Expanding intersubjective awareness: the anthropology of kinaesthetic diversity

Gili Hammer*

*Corresponding author for this work

Research output: Contribution to journalArticlepeer-review

3 Scopus citations

Abstract

When people with widely diverse bodily characteristics collaborate in dancing together, an exploration and communication of movement and embodied knowledge takes place through dialogue and shared practice. Engagement in these activities develops participants’ awareness of and appreciation for kinaesthetic complexities and diverse embodiments, promoting an understanding of bodily difference as contributing to, rather than detracting from, the realm of physical arts and society as a whole. Based on fieldwork conducted in Israel and the United States with integrated dance projects bringing together people with and without disabilities, this article offers an ethnographic analysis that continues the anthropological endeavour of revealing the ways kinaesthetic knowledge (awareness and knowledge of the movement and spatial orientation of one's body) is fostered. Introducing disability into movement theory, I offer an understanding of movement/stasis as a spectrum of ways of moving, looking at what happens when individuals who are different from one another engage in shared, critical reflection upon their movement practices.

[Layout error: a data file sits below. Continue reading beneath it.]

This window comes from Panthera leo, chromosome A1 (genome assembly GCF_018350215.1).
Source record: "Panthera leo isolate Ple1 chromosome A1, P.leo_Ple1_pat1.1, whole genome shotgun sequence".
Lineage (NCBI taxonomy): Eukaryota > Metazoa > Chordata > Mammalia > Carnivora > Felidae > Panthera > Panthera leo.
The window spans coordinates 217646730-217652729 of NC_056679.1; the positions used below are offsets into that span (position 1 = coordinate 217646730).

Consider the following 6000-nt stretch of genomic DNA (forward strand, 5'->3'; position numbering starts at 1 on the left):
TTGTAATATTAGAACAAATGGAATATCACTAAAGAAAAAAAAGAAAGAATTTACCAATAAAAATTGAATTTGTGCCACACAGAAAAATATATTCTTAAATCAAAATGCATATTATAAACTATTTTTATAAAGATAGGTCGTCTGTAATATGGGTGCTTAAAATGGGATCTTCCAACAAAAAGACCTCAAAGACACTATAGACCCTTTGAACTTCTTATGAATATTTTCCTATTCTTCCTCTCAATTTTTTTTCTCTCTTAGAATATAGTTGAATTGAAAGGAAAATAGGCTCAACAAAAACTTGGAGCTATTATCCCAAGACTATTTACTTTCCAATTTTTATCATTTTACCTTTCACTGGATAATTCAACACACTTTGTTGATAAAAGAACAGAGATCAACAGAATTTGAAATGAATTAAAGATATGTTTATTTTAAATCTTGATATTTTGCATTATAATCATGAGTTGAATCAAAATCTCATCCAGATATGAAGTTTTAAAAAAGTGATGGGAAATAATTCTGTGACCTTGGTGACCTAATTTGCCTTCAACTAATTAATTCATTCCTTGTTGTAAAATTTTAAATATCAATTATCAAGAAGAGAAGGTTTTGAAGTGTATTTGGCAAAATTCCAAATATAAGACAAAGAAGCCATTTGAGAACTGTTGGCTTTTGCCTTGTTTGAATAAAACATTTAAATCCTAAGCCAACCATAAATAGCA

Original languageAmerican English
Pages (from-to)554-574
Number of pages21
JournalJournal of the Royal Anthropological Institute
Volume26
Issue number3
DOIs
StatePublished - 1 Sep 2020

Bibliographical note

Publisher Copyright:
© Royal Anthropological Institute 2020

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